You are here

Tetanus Vaccine

About Tetanus

Tetanus, or lockjaw, is a rare but very serious bacterial infection which produces a toxin that affects the brain and nervous system. The toxin causes severe muscle contractions and spasms, especially in the jaw muscles.

Unlike other vaccine-preventable diseases, tetanus does not spread from person to person. Rather, it is caused by a bacteria usually found in soil, dust and manure that enters the human body through a cut or wound.

Nearly all cases of tetanus occur in people who have never received a tetanus vaccine or who don’t stay current on their booster shots.

Who Should Get the Tetanus Vaccine?

DTaP booster vaccine protects against diphtheria, tetanus and pertussis and is part of the standard childhood immunization series.

The CDC recommends a tetanus shot for adults every 10 years. A booster vaccination is importantly recommended if a person sustains a wound and more than five years have passed since the last vaccination.

Pregnant women should get vaccinated against tetanus during their third trimester.

Important Facts about Tetanus

  • Although treatment for tetanus exists, it is not uniformly effective. Receiving the vaccine is the best way to protect yourself from tetanus.
  • Although it usually takes about eight days for tetanus infection to cause problems, the incubation period can sometimes be up to six months.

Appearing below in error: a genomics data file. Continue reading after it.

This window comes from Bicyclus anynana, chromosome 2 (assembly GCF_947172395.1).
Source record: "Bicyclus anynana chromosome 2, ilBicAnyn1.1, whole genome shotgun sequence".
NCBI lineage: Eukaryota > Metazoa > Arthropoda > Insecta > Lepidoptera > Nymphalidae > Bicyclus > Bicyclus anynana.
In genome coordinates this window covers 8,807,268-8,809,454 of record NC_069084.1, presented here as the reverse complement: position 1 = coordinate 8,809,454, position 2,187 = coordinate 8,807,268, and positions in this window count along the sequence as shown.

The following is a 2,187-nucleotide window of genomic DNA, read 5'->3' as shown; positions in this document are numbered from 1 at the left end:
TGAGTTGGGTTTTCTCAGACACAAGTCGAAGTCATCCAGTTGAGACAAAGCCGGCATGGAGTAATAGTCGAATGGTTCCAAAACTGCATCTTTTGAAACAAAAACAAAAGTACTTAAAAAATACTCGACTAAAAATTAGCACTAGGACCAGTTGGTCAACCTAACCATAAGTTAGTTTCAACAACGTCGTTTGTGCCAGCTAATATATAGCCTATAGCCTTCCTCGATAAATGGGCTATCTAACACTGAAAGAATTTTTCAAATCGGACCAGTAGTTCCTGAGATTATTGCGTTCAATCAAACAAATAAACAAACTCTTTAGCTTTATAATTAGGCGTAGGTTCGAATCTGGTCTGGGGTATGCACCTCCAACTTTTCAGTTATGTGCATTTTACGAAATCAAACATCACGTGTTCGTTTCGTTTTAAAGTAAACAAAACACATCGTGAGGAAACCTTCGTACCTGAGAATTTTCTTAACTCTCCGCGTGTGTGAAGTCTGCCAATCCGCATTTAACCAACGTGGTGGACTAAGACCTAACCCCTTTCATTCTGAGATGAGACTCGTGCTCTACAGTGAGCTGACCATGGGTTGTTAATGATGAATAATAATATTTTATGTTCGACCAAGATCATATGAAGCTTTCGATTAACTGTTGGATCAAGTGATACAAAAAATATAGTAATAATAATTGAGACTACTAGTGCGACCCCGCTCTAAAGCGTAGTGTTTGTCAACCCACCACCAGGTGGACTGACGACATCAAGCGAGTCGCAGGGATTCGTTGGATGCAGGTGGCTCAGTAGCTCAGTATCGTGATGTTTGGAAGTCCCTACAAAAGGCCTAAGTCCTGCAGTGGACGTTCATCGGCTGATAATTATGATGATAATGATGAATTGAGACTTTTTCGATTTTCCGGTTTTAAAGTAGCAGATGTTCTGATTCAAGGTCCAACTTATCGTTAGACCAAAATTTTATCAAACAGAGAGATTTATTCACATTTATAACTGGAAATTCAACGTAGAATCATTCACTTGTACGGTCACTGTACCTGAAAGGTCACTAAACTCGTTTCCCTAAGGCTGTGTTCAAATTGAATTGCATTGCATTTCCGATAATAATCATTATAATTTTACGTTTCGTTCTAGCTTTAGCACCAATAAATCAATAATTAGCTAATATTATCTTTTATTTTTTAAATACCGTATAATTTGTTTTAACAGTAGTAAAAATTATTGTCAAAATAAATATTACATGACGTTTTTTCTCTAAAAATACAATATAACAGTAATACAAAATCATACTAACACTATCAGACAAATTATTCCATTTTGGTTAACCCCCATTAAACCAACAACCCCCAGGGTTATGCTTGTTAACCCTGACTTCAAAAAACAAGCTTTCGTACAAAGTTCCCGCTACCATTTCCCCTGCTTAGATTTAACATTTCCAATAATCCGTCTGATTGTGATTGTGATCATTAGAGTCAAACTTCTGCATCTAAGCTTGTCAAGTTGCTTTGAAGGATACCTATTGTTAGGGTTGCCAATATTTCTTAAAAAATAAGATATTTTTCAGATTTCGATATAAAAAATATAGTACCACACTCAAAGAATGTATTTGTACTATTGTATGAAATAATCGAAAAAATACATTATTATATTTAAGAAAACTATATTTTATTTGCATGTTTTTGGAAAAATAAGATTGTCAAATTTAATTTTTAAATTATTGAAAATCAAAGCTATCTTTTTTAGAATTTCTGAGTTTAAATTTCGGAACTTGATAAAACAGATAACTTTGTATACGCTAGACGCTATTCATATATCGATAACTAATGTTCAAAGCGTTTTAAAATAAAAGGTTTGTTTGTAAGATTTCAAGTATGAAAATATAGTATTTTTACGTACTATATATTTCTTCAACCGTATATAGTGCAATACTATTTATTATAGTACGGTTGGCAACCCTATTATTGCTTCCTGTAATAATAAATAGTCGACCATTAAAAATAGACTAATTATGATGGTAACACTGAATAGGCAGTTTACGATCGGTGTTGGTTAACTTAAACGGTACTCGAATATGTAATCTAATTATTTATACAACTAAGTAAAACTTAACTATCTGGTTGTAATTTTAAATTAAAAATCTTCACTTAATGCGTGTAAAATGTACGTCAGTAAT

• Tetanus is the only vaccine-preventable disease that is infectious but not contagious. You cannot catch tetanus from another person.
  • Approximately 10-20% of reported cases of tetanus are fatal. It is not something to take lightly.

Common Signs and Symptoms of Tetanus

  • Muscle contractions, spasms, stiffness (especially in jaw area)
  • Difficulty swallowing
  • Difficulty breathing
  • Bloody stool (feces)
  • Diarrhea
  • Fever
  • Headache
  • Sensitivity to touch
  • Sore throat
  • Sweating
  • Tachycardia (rapid heartbeat)

MedSpring offers the tetanus vaccine from 9am-9pm, 7 days a week. Walk-ins are welcome, or call ahead to make an appointment.

Find a MedSpring location near you

Sources: Department of Health and Human Services, Center for Disease Control. www.cdc.gov/vaccines/vpd-vac/tetanus